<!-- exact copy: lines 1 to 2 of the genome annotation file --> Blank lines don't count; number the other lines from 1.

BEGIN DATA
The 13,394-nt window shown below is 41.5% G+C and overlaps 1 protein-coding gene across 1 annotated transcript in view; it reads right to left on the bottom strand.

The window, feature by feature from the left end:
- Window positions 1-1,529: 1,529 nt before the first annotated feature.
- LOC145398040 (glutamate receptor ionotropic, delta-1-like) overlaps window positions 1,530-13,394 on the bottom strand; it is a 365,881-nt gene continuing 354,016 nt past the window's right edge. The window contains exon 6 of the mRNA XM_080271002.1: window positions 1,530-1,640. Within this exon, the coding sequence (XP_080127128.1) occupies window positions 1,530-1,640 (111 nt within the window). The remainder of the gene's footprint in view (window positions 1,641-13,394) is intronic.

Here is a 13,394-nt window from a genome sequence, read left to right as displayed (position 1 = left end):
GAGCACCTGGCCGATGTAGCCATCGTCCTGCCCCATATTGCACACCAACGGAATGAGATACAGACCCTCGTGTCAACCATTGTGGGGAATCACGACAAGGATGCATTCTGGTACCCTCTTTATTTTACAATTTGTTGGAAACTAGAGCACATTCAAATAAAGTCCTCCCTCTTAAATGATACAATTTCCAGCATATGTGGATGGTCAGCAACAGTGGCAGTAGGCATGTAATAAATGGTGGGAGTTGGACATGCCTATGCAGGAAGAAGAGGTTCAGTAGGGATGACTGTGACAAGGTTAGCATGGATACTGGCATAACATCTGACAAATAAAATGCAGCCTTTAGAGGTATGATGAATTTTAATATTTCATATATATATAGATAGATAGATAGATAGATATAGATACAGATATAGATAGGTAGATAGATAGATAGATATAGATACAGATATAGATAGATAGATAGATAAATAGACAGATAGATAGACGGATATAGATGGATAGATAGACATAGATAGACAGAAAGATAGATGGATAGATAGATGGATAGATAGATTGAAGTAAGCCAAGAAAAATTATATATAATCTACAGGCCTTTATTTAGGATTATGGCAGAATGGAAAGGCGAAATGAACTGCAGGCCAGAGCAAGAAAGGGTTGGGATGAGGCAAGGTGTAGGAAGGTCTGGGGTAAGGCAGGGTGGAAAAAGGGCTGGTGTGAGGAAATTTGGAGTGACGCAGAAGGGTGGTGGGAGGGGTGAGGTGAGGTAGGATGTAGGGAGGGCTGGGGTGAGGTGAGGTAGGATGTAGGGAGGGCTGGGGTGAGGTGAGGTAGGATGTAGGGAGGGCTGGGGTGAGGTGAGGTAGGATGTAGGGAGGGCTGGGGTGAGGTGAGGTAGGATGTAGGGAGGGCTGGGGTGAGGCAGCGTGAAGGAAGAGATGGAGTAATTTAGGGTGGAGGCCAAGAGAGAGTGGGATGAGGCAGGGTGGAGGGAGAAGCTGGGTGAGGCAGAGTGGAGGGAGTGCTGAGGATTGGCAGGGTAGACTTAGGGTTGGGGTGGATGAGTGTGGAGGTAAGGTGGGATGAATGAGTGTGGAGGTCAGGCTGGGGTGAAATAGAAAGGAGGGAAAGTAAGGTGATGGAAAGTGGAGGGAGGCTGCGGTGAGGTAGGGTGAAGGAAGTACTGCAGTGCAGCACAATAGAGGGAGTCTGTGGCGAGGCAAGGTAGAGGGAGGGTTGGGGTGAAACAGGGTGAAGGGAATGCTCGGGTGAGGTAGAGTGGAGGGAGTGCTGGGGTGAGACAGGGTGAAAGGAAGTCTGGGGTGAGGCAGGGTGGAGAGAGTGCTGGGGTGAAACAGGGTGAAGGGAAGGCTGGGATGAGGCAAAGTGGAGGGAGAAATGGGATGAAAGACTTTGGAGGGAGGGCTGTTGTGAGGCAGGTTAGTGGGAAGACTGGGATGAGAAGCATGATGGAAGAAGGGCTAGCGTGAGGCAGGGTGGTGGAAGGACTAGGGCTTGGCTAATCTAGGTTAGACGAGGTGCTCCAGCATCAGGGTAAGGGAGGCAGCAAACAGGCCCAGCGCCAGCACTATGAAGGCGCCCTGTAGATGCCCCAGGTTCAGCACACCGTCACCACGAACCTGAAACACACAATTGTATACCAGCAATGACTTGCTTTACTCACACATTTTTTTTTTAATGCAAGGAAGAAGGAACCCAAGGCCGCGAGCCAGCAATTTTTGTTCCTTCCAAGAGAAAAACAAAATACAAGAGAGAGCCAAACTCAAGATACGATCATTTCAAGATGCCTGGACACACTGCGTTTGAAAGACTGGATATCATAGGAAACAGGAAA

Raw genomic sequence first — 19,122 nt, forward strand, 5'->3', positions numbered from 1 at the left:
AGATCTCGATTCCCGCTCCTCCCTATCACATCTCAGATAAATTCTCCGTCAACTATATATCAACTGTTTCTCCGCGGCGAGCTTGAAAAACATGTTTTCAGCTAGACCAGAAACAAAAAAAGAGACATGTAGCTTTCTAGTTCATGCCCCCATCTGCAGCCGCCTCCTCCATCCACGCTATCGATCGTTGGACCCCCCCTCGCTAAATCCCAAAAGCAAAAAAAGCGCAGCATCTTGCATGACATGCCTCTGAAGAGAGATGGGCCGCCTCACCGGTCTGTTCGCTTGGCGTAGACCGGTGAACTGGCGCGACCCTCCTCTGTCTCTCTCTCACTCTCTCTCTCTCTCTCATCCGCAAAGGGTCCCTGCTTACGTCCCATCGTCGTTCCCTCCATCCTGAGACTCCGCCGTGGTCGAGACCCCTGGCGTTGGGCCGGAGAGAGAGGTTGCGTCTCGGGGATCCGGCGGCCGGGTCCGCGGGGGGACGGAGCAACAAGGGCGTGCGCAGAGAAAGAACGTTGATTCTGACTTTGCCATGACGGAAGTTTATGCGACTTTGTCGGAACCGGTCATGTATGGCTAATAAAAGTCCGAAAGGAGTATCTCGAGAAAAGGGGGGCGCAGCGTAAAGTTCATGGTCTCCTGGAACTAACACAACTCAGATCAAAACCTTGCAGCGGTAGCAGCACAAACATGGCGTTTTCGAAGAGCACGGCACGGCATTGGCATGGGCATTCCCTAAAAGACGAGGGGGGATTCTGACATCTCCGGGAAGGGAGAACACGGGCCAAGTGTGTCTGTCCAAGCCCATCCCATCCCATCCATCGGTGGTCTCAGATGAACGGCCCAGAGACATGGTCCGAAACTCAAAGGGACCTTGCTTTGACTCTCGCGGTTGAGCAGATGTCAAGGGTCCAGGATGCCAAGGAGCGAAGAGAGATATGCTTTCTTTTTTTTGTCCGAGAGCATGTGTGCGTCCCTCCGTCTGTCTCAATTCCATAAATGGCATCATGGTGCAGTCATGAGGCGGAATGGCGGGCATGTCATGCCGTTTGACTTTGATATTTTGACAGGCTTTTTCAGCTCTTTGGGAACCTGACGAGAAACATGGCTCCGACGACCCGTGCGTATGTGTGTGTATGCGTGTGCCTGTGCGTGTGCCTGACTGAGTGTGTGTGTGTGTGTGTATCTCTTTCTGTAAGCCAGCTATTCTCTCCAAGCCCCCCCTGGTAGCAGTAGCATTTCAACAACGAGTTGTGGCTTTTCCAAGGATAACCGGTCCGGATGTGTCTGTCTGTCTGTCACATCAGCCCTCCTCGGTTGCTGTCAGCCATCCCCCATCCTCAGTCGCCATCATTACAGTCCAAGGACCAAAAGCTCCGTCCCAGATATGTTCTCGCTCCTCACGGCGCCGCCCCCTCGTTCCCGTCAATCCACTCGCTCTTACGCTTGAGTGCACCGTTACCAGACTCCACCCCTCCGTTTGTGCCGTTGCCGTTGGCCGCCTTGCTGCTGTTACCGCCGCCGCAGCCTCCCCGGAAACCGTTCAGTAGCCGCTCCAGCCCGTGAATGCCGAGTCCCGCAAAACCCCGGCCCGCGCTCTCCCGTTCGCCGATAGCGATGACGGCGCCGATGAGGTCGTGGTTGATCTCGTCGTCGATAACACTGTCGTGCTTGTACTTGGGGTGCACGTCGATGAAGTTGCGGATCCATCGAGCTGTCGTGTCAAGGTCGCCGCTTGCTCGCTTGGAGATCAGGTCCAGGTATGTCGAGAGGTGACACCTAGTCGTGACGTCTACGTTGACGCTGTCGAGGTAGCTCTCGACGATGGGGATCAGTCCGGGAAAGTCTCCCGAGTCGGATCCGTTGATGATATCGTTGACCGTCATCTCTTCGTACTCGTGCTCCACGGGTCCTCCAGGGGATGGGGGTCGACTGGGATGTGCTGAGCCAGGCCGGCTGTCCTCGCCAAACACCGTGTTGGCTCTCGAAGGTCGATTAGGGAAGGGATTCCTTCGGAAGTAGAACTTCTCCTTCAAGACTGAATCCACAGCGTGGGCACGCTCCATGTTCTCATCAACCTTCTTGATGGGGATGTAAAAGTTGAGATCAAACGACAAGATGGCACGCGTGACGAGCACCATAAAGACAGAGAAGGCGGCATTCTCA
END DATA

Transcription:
The 13,394-nt window shown below is 41.5% G+C and overlaps 1 protein-coding gene across 1 annotated transcript in view; it reads right to left on the bottom strand.

The window, feature by feature from the left end: